To the lighthouse 2018

about the project

to the lighthouse

A commission from online gallery The Shop Floor Project to make a body of work based on descriptions of objects, patterns and characters in the 1927 novel by Virginia Woolf, ‘To The Lighthouse’.

A set piece description of a dinner party central to the book was a starting point for me to make plates, candelabra, cups, tiles and a cruet set all alluding to the main group of characters sitting around the dining table by candlelight at a dinner party.  The set of eight plates were decorated in ‘Dieppe Delftware’ style inspired by Roland Collins’ collection in his London home and show quotes picked out almost at random from throughout the novel, handwritten in a cursive style that attempts to mimic Woolf’s own longhand written manuscripts. Taken out of context, these phrases bring to mind random snatches of poetry or passing thoughts.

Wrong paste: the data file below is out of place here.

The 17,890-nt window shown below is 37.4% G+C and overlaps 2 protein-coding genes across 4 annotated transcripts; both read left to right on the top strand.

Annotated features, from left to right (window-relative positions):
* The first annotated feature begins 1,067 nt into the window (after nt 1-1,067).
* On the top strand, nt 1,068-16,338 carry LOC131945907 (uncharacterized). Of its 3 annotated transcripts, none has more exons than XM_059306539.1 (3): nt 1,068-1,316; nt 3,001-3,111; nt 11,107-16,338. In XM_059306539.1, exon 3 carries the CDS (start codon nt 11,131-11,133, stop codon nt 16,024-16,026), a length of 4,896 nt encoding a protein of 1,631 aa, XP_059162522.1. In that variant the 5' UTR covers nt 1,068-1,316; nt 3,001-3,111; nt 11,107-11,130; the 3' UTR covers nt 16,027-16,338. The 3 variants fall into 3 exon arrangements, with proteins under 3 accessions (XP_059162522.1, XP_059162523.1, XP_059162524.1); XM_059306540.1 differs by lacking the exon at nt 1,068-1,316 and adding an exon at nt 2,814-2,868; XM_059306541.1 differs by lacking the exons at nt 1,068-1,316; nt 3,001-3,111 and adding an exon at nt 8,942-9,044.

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A preoccupation with linking the European ceramic and decorative art styles of the past with the present day is very much in evidence with Katrin Moye’s ceramic practice. References to Georgian and Baroque interior design, Dutch still life and vernacular painting, Italian Majolica and European Delftware can all be detected in her work.  Wheel-thrown multi part compositions, triple handled baluster jugs, fluted candlesticks and hand-built lidded flower bricks are exquisitely hand painted with coloured slips and underglazes.  These traditional materials and techniques make her feel connected to the long and distinguished line of European makers of decorated earthenware that stretches back hundreds of years. 

Katrin's creative output is very much animated by her education in History of Art and English Literature. Her pieces effortlessly marry the two subjects together with humour, joy and great sensitivity.


A preoccupation with linking bygone European ceramics and decorative art styles with the present day is distinctly evident in Katrin’s ceramic practice. References to Georgian and baroque interior design, Dutch still life and vernacular painting, Italian majolica and European delftware are all revealed in her work.

view decorative work